In the note to employees, Metzger said the company intends to create an advisory board “comprised of a diverse and inclusive group, with the right skillsets to help us steer the business, by filling experience gaps, improving innovation, instilling better management practices and overall strategic guidance.”
This is getting some attention. Bon Appetit had a piece a few days ago on what it’s like to be a woman in the beer industry.
Megan Stone, media coordinator at Societe Brewing Company in San Diego, California: “In a previous job, I can’t even count the amount of times I would cry due to the severity of my toxic work environment. I was once called a ‘bitch’ and one boss told everybody he was ‘going to fuck me straight’ because I asked for simple handoff meetings [where managers exchange information in between shift changes]. Whenever I tried to report these things at the many previous breweries I worked at, I experienced gaslighting. I was told that things were in my head, that people probably didn’t mean the things they said even though I was bringing repeating issues to my supervisors. HR would always say that, if no one else was around to witness the bullying or harassment and if it didn’t leave a bruise, then there was nothing they could do about it. As a woman, I’ve constantly had my ability and knowledge questioned.”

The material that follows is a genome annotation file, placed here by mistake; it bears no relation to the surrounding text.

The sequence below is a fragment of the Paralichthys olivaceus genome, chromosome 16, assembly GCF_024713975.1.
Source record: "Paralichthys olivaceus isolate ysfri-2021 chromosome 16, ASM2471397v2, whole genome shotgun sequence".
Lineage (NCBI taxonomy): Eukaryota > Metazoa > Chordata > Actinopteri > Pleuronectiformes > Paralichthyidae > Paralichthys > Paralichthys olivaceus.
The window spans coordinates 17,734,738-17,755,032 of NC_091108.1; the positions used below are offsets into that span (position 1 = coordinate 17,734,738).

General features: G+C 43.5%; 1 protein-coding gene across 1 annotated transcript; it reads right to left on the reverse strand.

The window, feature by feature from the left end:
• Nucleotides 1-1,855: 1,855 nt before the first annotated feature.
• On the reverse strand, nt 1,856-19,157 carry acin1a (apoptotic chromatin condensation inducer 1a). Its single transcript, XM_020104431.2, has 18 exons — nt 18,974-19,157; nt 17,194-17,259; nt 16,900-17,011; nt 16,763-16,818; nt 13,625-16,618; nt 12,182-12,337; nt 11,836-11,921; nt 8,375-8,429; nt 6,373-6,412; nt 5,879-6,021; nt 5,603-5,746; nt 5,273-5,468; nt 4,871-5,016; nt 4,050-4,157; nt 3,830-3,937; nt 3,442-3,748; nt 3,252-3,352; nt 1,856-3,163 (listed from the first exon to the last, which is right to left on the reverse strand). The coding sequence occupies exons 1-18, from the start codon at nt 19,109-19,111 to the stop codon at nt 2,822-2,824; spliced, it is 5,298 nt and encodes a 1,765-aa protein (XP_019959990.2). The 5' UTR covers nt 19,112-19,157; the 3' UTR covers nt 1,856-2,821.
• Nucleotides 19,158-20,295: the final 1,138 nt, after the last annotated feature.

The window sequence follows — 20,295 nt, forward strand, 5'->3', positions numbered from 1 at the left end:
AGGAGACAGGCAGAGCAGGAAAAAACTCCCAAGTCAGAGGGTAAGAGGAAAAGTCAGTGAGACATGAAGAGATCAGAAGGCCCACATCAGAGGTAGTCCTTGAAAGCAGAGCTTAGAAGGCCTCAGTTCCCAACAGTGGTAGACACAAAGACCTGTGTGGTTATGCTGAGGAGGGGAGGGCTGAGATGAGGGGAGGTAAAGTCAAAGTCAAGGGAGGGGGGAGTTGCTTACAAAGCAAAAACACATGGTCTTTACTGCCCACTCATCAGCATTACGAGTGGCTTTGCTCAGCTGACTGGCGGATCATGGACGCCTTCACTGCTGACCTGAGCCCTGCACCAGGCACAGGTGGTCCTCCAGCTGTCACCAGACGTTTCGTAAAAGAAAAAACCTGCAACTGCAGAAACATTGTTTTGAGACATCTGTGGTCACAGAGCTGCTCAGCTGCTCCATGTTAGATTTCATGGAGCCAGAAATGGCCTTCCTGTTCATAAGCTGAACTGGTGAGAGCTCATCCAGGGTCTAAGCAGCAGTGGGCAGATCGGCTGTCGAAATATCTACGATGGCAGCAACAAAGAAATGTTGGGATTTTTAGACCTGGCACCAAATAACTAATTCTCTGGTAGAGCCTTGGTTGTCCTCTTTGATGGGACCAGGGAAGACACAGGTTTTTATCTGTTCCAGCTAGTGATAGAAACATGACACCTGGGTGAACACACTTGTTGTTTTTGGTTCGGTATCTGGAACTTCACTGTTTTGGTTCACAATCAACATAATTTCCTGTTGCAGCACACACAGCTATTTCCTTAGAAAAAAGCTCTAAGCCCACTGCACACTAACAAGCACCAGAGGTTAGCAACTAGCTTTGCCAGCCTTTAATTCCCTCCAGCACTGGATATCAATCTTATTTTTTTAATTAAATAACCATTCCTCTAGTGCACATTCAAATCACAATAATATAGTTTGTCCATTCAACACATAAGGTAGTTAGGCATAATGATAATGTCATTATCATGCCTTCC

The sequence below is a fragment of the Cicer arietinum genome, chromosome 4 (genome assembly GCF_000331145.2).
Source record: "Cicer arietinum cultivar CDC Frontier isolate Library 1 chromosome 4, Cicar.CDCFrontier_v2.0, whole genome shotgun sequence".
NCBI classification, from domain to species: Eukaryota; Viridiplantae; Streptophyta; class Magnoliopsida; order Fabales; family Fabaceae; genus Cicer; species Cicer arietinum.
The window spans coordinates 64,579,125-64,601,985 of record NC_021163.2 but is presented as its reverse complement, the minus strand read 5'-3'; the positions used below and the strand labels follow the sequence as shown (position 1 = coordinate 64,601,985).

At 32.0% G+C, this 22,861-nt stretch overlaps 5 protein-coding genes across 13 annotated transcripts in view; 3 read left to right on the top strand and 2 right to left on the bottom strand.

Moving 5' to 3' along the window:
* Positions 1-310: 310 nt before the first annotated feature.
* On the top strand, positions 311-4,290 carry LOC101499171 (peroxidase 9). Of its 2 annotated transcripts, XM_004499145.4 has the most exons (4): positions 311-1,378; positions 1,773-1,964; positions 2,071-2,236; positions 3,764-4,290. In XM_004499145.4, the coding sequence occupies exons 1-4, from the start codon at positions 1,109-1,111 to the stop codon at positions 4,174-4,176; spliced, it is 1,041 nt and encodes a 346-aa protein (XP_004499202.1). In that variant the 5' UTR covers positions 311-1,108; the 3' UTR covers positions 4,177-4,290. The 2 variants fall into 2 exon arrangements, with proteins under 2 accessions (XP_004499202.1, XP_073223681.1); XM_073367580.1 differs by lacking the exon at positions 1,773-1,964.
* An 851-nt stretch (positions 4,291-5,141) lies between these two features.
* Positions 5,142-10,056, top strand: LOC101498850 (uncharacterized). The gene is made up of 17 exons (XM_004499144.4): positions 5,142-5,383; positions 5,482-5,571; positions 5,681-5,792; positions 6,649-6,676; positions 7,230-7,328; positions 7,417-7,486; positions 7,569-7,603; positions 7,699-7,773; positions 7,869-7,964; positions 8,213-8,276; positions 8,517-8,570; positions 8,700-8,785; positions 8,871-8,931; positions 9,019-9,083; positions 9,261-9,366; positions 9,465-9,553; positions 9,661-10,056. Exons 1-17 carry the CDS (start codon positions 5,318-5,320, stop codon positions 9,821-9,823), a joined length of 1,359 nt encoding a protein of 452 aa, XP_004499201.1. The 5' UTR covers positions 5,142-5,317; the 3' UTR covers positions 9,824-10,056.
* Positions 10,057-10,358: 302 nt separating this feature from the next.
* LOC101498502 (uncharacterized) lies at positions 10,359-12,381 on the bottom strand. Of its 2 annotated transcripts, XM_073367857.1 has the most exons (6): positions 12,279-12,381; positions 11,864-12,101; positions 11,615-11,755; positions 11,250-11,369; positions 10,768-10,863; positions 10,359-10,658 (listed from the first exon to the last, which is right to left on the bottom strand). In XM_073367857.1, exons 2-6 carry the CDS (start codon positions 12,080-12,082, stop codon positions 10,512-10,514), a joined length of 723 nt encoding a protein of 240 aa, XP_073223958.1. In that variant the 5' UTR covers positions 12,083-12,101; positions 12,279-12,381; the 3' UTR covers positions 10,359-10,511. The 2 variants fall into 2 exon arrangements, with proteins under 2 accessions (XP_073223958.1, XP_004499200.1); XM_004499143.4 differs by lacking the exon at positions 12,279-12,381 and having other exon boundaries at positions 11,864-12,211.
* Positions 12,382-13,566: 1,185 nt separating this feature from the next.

Erin Wallace, owner of Devil’s Den in Philadelphia and local chapter leader of Pink Boots Society, a women-led organization focused on career advancement in the beverage field: “I had the opportunity to purchase my restaurant from a family member and turn it into a craft beer bar in 2008. There was an incident when an employee and I went for lunch and he made a comment about how he’d really like to take me to a hotel. We had a conversation about how inappropriate it was and that he could not say anything like that again. He agreed, but a few months later he said he had a gift for me but one he did not want to give me in front of my husband or his wife. I told him he shouldn’t give me the gift. A month later, I came into work and he made another comment about how the boots I was wearing were making him ‘hard.’ As an owner, I felt helpless because I don’t have management to report to. So even when I am a woman in a position of power, men are still trying to take our power.”